About half of the public school districts in the Capital region outpaced the state as a whole in the percentage of their students meeting their individual state-developed growth targets while the other half trailed the state on this new measure, according to results released Tuesday by the Louisiana Department of Education.
Of these 13 school districts, seven counted more “top growth” students in English language arts than last year and eight had more students earn that label in math. The state overall was flat.
These latest results serve as a snapshot of year-to-year academic growth of individual students. It’s the second consecutive year the state has released this measure. The idea is to provide Louisianans with an additional way of judging school performance and individual student growth in addition to the traditional focus on overall performance of students in a given grade or subject.
The latest results are derived from LEAP standardized tests given this past spring in grades three to 11 and only in the subjects of English language arts and math. In July, the state released LEAP results in the traditional way, as well as results for social studies. Science results have not yet been released.
Once again, the Baton Rouge area is leading Louisiana's academic rankings, but thanks to big changes in how the state calculates school and di…
Both traditional results and this new measure of student growth are key building blocks for school letter grades that will be released late this fall.
In a change enacted in 2018, some 25 percent of a school’s letter grade comes from student growth, specifically a Progress Index that allots points for all students. Tuesday’s results account for two of five categories of students that make up the index, but those two categories generate the most points for schools and school districts.
Forty-six percent of students statewide showed strong or top academic growth overall in both math and English this spring, unchanged from a year ago. English results showed a decline of one percentage point while math results improved one percentage point.
For the second year in a row, the school district in the Capital region with the highest percentage of top growth students was Ascension Parish, with 57 percent in English and 51 percent in math. Ascension slipped one percentage point in English and was flat in math compared with a year ago.
The school district in the region with the lowest percentage of top growth students was St. Helena Parish, with 40 percent in English and 36 percent in math. St. Helena, however, showed the most improvement in English, jumping 7 percentage points, while in math it declined a percentage point.
The traditional LEAP results issued last month tell a somewhat different story of how schools are doing. More students statewide scored mastery or above in both English and math compared with 2018. The same was true in 10 of the 13 districts in the Capital region.
On the growth measure, only 17 percentage points separate the highest and lowest performing districts in the region. On the traditional measure, the gap widens to 51 percentage points.
School districts from the capitol region dominated the state rankings, but Zachary remained on top again on LEAP standardized tests, collectiv…
East Baton Rouge and Livingston school districts, along with Central and Zachary, showed across-the-board improvement on both the growth and traditional measures.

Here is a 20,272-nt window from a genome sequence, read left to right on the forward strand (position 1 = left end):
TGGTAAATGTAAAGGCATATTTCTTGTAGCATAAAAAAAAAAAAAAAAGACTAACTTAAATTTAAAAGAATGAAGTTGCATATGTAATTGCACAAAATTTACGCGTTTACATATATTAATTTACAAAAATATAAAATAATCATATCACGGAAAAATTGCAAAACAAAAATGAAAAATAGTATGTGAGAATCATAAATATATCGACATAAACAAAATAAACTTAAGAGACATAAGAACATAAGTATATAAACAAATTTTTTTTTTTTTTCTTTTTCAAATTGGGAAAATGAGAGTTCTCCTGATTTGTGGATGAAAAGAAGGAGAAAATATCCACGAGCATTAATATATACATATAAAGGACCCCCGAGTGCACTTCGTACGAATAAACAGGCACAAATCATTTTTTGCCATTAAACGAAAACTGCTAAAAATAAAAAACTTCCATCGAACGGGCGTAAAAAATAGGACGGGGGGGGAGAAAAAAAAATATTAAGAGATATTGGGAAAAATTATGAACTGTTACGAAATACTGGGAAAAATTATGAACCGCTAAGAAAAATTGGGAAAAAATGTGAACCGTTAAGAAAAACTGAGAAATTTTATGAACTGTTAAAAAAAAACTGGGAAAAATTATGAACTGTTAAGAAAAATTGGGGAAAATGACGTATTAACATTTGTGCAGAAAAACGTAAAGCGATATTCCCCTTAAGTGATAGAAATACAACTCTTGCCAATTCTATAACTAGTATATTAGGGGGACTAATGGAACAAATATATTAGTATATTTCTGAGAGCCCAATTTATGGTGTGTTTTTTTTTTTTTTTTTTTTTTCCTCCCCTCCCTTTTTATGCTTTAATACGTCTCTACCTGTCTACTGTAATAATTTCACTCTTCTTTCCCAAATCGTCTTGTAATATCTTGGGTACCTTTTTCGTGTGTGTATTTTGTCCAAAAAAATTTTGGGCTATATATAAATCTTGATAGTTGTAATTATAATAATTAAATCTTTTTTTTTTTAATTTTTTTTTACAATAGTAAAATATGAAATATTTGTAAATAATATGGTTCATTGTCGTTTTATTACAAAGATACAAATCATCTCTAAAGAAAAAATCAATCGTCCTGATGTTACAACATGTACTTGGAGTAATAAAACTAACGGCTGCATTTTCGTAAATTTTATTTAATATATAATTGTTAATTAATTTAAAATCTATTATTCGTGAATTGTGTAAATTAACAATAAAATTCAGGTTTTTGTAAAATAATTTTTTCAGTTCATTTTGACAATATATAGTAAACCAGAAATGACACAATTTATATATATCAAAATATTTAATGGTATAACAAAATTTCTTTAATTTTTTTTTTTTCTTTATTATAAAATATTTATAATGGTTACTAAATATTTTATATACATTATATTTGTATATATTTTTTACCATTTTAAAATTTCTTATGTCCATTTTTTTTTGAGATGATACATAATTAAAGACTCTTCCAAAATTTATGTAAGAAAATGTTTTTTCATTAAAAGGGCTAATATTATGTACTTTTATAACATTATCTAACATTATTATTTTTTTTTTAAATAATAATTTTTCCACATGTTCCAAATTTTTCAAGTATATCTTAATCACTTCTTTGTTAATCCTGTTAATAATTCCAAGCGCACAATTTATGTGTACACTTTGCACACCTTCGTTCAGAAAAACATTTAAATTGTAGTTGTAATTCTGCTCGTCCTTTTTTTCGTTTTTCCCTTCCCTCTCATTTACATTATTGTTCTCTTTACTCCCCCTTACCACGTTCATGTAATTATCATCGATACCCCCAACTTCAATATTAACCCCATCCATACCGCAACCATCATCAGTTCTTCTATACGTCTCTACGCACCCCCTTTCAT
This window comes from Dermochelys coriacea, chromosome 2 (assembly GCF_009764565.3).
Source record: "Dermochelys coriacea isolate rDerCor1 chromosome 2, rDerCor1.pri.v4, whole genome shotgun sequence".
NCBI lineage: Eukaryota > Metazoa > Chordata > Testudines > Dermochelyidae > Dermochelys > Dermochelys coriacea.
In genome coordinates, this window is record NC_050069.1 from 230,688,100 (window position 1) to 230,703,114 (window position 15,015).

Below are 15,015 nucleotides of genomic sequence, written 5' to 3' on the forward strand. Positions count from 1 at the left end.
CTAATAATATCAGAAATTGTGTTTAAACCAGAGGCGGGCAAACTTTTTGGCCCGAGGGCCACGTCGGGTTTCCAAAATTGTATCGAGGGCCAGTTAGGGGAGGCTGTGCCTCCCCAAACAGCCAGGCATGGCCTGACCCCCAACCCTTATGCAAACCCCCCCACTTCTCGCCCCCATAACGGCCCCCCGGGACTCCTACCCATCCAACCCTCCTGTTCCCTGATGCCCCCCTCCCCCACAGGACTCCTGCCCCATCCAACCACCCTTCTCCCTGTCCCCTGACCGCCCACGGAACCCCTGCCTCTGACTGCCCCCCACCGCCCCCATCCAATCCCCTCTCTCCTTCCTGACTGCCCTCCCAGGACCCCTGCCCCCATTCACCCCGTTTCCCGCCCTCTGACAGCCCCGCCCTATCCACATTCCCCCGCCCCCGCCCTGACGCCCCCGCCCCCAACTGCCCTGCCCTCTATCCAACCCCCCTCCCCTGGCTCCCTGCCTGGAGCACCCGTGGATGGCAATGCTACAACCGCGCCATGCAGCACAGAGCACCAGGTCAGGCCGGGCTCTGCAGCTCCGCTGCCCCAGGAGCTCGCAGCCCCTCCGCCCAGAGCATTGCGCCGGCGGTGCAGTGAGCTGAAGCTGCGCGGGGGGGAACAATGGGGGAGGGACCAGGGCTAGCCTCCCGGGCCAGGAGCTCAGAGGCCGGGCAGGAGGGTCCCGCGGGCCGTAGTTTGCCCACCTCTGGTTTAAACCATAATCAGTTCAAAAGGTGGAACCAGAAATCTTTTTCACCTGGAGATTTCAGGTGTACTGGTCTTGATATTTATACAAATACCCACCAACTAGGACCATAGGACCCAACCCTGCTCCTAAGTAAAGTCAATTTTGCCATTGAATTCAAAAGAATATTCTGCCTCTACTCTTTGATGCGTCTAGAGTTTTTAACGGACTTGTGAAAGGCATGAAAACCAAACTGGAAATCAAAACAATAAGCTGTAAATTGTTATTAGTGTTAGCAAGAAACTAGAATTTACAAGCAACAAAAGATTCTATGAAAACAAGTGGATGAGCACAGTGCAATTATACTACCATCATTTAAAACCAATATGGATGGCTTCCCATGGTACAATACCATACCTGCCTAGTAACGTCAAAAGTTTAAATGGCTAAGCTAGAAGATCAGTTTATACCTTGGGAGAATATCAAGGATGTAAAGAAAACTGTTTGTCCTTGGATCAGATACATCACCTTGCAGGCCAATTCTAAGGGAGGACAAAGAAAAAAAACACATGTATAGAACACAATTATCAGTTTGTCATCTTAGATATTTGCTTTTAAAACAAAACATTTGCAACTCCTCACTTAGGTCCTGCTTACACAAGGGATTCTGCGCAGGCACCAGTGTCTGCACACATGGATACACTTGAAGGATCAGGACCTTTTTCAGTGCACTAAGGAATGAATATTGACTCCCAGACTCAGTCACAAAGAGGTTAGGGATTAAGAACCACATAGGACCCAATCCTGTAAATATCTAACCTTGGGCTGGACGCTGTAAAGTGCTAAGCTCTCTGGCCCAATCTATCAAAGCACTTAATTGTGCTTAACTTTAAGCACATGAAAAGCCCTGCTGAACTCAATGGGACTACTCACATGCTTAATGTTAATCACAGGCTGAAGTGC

East Baton Rouge Parish, the second-largest school district in the state, improved 3 percentage points in top growth for English and math.
Andrea O’Konski, chief of accountability, assessment and evaluation for the school system, said a more complete picture of student growth will emerge when school report cards are released later this fall. That will include students who grew at least some amount academically in 2018-19, but were not judged top growth.
“Still, we are happy that we have more students at the highest levels of growth,” O’Konski said.
To earn the new top growth label, a student needs to meet or exceed individual growth targets issued annually by the state or to outperform other students whom the state considers their peers in the classroom. The state adds up all of these students and then divides them by the total number of test-takers to derive school and district-level top growth percentages.
A few schools have almost no top growth students. The school in the state with the highest percentage of top growth students this past year, 78 percent, is Wossman High School in Monroe.
In the capital region, Galvez Primary had 71 percent of test-takers judged top growth students, followed closely by Woodlawn Elementary and first-year charter school IDEA Innovation at 70 percent. IDEA Innovation’s performance is particularly notable since only 18 percent of its students scored mastery and above on the LEAP tests this spring, well below state and district averages.
Not every student receiving the top growth label actually grew academically.
Students who score at the highest advanced level in English or math for two years in a row are automatically considered top growth. That remains the case even if their performance was unchanged or declined from the year before. State officials say such students account for almost 7 percent of those earning the label top growth.
The state’s goal is for all students to achieve the level of mastery, a rung below advanced.
State Superintendent John White defended describing those students as top growth because they are relatively small in number. And he said earning that label serves as an incentive for schools to strive to maintain that high level of performance.
“There is a pattern of students who are advanced not staying advanced,” White said. “And that’s a problem. That’s why we insist that you stay advanced to get your growth points.”
He admitted it’s not perfect.
“It’s hard to get at all the nuances of performance into one measurement,” White said.